• Freize is right, you need to think about your environment.   Based on that a study I posted for you, you will note that the patients who were diagnosed with refractory celiac disease and THOUGHT they were diet compliant found that they WERE NOT diet compliant.  How is this possible?   This is way out there, but unless you are growing all your own food, you don't really know if it is gluten free.  In the US, we do have laws to help protect our food supplies (no perfect, but a start).    I can not speak for India.  For example, what about your soy?  It can be contaminated by the farmer as it is often rotated with wheat.  Here is an article by Jane Anderson who has celiac disease.  She is very strict as she has DH (celiac rash), but she cites Trisha Thompson who tests foods for gluton contamination, The gluten-free WatchDog (like Consumer reports).  She found that soy which is naturally gluten free, but can be cross contaminated by wheat: https://www.verywell.com/is-soy-gluten-free-562371 so, start thinking about your food supply. As far as a negative TTG IGA or TTG IGG?  I test negative to both.  Only the DGP IGA has ever been elevated in my blood tests (even repeats), yet I had a Marsh Stage IIIIB on my biopsy.  Have you had a DGP IGG?  (I do not see this in your posting).   http://www.cureceliacdisease.org/screening/ These additonal celiac tests might help you feel confident that you have celiac disease and not something else that is damaging your villi.  But remember, some  folks have celiac disease even with negative blood.  I am not IGA deficient, so this is an area I have not researched.  Not to mention that some celiac researchers do not think that the celiac  antibodies tests are good for diet compliancy.   I wish I had better answers for you.  Try a grain free, whole foods diet of meats, fish, eggs, and vegetables for a while.  All food prepared by you. Who cooks your food now?  Is your home gluten free?  Cross contamination at home?  Kissing a loved one.  We had a doctor with celiac disease who was getting glutened by her little children who were consuming gluten!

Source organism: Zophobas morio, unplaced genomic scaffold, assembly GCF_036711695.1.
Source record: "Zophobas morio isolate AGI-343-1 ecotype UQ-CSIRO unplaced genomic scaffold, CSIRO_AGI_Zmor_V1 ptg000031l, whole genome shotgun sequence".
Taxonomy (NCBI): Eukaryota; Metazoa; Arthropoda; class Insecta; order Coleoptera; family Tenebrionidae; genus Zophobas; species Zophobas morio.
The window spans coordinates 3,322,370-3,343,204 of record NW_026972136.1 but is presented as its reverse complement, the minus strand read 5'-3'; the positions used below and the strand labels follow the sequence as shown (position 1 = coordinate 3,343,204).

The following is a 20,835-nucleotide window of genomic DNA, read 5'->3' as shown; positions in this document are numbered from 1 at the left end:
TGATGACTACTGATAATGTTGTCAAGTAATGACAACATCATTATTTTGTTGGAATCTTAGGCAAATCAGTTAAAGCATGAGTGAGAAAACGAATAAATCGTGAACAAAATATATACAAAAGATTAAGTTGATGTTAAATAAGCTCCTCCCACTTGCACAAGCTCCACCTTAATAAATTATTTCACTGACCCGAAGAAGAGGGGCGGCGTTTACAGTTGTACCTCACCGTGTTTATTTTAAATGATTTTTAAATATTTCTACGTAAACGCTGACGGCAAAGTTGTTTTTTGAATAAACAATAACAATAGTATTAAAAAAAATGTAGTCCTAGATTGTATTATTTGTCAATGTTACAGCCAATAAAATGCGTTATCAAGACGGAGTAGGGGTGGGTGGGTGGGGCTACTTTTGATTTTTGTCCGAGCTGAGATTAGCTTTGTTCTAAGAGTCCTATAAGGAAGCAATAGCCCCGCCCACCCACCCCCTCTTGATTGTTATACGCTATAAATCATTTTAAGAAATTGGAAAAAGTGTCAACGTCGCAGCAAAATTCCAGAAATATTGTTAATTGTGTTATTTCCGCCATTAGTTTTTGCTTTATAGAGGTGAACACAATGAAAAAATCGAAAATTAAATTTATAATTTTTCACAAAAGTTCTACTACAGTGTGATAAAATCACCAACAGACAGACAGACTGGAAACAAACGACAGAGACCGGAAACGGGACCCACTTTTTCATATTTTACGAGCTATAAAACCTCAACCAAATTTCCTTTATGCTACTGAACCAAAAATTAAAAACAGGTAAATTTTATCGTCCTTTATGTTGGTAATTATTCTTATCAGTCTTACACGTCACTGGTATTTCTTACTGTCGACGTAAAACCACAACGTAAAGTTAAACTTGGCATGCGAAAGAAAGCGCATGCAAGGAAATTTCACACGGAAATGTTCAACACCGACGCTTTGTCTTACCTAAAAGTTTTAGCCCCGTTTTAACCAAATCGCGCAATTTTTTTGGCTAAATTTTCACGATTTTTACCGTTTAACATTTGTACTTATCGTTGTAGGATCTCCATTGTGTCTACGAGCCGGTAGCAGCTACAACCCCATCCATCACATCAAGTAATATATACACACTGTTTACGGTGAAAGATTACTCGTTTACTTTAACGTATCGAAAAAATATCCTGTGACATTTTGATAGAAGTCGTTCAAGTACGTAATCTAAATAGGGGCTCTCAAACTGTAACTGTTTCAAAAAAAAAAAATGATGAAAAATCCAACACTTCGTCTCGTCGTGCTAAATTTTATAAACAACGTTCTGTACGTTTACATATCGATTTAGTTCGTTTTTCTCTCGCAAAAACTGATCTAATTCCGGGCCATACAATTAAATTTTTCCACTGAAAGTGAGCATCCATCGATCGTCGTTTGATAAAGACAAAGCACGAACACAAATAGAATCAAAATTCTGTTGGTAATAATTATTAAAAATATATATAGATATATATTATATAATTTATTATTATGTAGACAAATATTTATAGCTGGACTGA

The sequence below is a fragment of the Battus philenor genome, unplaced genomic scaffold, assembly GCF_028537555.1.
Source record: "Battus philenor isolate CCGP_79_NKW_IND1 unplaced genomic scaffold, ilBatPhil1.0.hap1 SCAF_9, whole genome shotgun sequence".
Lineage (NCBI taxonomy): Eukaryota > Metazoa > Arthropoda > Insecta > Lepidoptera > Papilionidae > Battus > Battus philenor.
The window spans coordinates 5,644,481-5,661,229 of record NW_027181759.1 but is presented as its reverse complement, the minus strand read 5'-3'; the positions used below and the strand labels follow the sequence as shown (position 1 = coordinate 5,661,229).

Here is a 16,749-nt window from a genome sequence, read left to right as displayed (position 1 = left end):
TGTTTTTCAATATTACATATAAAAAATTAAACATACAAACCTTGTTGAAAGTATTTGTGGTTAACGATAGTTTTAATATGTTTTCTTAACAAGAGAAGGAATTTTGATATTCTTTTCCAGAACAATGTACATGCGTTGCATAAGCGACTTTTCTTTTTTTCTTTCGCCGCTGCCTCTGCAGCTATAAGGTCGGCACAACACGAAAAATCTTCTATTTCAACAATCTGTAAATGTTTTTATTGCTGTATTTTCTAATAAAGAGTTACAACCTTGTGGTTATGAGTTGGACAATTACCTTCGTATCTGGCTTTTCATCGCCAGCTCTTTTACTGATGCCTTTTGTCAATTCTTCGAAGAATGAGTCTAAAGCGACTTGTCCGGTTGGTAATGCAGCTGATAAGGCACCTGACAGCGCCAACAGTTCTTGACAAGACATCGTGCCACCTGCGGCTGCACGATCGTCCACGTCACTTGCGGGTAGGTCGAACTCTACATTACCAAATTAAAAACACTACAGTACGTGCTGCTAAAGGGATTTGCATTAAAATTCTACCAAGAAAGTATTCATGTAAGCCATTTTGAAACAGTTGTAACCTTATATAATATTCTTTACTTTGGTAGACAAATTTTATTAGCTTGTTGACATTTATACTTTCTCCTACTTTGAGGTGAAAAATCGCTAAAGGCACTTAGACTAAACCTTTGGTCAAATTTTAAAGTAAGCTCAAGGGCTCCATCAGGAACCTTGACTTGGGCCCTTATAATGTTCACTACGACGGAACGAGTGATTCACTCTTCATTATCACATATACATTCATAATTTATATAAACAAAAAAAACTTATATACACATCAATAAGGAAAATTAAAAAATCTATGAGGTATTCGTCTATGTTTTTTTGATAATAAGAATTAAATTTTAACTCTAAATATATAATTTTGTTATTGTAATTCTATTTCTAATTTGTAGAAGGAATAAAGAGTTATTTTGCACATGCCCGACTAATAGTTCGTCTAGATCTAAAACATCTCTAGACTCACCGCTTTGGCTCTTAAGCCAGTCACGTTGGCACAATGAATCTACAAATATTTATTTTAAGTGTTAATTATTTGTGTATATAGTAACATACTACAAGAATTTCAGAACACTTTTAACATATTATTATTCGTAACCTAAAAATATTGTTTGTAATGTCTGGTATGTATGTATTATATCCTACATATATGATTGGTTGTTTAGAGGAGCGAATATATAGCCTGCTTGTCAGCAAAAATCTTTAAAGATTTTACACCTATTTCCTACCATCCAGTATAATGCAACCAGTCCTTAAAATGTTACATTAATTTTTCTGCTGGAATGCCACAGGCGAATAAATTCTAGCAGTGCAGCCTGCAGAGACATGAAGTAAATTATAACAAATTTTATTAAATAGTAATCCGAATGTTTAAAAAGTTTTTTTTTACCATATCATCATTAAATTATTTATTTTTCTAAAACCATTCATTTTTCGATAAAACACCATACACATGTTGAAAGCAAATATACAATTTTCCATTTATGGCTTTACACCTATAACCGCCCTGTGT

• I won't say I will never eat out but I can't see me eating out for the foreseeable future. Even then, I will most likely only eat at a dedicated gluten free place. I am extremely sensitive to the tiniest amount of gluten and it's just not worth the risk to me. Eating out is playing Russian Roulette as far as I'm concerned and I'm not ready to play that game yet.
    • You are right. The weirdest part is that I feel fine, however, I am sure cross-contamination is doing damage even when we don't think it is.